People desperately want magic ... especially cheap and easy-to-implement cures for intractable problems. Remember years ago the crankcase additive STP? (Is it still around?) The name stood for "Scientifically Treated Petroleum" --- sounds good already, eh? It was a goo that one put into the engine of a car; by thickening the oil it helped cut down on leakage through worn seals and gaskets. Conventional high-viscosity lubricants probably do a better job, of course, with fewer bad side-effects. And to really cure oil-burning in an old car one needs to bite the bullet and pay for a complete engine overhaul.
But meanwhile, spending a few bucks a month on unproven magic is mighty attractive. Additives like STP and associated products to put into the gas tank are generically called "mouse milk" by skeptics. Things like that are especially popular when they claim to help complex, ill-understood conditions, and when it's hard to make quantitative, objective measurements of their effects.
I thought again of quick-fix fixations the other day when, standing in a checkout line, I saw a little gimmick that claimed to enhance cell phone transmissions. It was priced at $10 and appeared to be just a postage-stamp-sized flat metallic sticker with a quasi-resonant circuit pattern on it. It cost perhaps two cents to manufacture. The promo prose on its package touted it "As Seen On TV!" (is this good?) and recommended putting it inside the battery compartment of a handset. Somehow, mystically, the sticker would gather and focus otherwise-wasted electromagnetic energy. The device claimed to work for "up to 18 months". (Why have a time limit? To make it easier to sell more?) My bogosity meter went off-scale, for technical reasons too numerous to list here.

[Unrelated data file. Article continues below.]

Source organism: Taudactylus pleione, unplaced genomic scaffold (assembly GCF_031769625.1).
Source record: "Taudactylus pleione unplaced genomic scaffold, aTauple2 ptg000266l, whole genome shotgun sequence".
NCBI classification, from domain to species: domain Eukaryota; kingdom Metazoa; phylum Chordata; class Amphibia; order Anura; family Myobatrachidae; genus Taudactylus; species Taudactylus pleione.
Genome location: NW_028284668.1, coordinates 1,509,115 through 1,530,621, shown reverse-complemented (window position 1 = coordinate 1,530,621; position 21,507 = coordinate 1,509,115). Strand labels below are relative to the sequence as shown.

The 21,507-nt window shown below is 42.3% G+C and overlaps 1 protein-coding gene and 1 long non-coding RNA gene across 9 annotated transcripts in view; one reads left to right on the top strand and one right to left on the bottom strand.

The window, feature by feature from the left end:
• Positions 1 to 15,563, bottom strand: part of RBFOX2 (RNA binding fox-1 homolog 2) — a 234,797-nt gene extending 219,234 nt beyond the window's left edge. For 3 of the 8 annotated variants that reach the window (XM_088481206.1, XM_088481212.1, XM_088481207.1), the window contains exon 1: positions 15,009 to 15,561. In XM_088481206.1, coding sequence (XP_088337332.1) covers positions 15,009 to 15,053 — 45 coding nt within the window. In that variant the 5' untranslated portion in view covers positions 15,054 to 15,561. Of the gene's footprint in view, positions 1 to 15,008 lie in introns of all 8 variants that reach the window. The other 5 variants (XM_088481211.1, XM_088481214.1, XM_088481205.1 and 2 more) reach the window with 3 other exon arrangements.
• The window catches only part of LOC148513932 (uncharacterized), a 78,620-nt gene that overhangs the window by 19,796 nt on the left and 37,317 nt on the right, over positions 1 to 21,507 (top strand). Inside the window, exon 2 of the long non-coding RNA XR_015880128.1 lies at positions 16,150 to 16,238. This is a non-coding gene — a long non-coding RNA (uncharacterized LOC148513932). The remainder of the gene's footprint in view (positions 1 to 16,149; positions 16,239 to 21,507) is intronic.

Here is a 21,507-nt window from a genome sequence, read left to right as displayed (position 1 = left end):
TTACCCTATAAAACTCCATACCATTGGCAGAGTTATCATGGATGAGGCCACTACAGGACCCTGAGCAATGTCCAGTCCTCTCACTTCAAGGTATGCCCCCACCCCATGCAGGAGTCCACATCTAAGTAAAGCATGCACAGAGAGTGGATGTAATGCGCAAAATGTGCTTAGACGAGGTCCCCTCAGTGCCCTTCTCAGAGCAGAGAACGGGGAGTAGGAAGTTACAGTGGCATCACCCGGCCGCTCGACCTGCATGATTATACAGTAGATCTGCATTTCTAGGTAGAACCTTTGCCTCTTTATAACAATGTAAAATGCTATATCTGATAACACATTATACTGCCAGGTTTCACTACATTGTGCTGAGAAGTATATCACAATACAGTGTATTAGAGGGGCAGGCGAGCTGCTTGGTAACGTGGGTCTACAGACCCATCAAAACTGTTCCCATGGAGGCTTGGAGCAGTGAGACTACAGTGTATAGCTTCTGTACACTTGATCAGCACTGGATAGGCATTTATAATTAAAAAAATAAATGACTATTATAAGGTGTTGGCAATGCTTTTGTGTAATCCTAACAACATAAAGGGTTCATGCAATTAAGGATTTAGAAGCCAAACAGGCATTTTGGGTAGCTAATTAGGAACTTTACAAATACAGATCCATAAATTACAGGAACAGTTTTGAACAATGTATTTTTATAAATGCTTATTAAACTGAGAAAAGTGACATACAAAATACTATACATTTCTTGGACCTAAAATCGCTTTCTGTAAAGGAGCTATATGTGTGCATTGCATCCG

This is a great planet that we live on, where people can make money selling ridiculous pseudo-scientific junk. Remember the craze, some years back, for strapping magnets to the fuel lines of cars, to "align molecules" and improve mileage? Or for putting little pyramid-shapes over razor blades to keep them sharp? And don't get me started on "Alternative Medicine"! (see AlteredNative, 24 Jan 2002)
STP was as I recall it overused at the time in the generic meaning Scientifically Tested Product. Some decades later, the buzzterm as applied to hygiene products was (and still is) clincally tested, often accompanied by dramatic xy charts with neither axis' scale indicated. Of course, neither "tested" term says anything about the results of the purported tests; far all we know, the products might have been proved detrimental to health, environment, or whatever.
Once, it used to be good-luck charms, magic amulets, and saintly relics. The STP phase simply indicated what the then currently accepted belief was.
Sadly, there's simply too much "junk" of one kind or another being produced (and amazingly, sold) on this planet. Makes you wonder what amazing mouse-milk products alien civilizations sell to each other, and to their client races. Heap big medicine.... -- Bo Leuf